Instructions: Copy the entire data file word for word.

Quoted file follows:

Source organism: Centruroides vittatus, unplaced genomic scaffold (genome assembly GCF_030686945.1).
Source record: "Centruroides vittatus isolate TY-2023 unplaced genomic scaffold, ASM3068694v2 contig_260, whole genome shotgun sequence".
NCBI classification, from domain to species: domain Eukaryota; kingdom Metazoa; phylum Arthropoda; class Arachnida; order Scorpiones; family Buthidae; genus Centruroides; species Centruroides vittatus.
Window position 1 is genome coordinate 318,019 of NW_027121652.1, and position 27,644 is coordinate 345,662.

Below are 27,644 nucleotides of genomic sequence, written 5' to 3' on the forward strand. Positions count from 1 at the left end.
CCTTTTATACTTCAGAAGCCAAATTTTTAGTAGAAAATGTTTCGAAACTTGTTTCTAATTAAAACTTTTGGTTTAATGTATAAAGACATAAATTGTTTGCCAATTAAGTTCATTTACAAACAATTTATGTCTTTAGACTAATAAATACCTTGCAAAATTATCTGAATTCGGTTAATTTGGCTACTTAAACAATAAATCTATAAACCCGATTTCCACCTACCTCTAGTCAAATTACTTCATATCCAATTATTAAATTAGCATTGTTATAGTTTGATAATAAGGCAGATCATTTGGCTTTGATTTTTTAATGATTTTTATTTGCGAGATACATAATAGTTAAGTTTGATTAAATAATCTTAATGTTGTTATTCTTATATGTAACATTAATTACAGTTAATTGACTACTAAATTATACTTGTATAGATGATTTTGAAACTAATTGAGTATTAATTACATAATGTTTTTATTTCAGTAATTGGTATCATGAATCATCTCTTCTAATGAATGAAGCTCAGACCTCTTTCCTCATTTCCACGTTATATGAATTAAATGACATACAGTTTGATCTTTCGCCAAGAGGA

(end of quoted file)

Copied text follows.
Source organism: Centruroides vittatus, unplaced genomic scaffold (genome assembly GCF_030686945.1).
Source record: "Centruroides vittatus isolate TY-2023 unplaced genomic scaffold, ASM3068694v2 contig_260, whole genome shotgun sequence".
NCBI classification, from domain to species: domain Eukaryota; kingdom Metazoa; phylum Arthropoda; class Arachnida; order Scorpiones; family Buthidae; genus Centruroides; species Centruroides vittatus.
Window position 1 is genome coordinate 318,019 of NW_027121652.1, and position 27,644 is coordinate 345,662.

Below are 27,644 nucleotides of genomic sequence, written 5' to 3' on the forward strand. Positions count from 1 at the left end.
CCTTTTATACTTCAGAAGCCAAATTTTTAGTAGAAAATGTTTCGAAACTTGTTTCTAATTAAAACTTTTGGTTTAATGTATAAAGACATAAATTGTTTGCCAATTAAGTTCATTTACAAACAATTTATGTCTTTAGACTAATAAATACCTTGCAAAATTATCTGAATTCGGTTAATTTGGCTACTTAAACAATAAATCTATAAACCCGATTTCCACCTACCTCTAGTCAAATTACTTCATATCCAATTATTAAATTAGCATTGTTATAGTTTGATAATAAGGCAGATCATTTGGCTTTGATTTTTTAATGATTTTTATTTGCGAGATACATAATAGTTAAGTTTGATTAAATAATCTTAATGTTGTTATTCTTATATGTAACATTAATTACAGTTAATTGACTACTAAATTATACTTGTATAGATGATTTTGAAACTAATTGAGTATTAATTACATAATGTTTTTATTTCAGTAATTGGTATCATGAATCATCTCTTCTAATGAATGAAGCTCAGACCTCTTTCCTCATTTCCACGTTATATGAATTAAATGACATACAGTTTGATCTTTCGCCAAGAGGA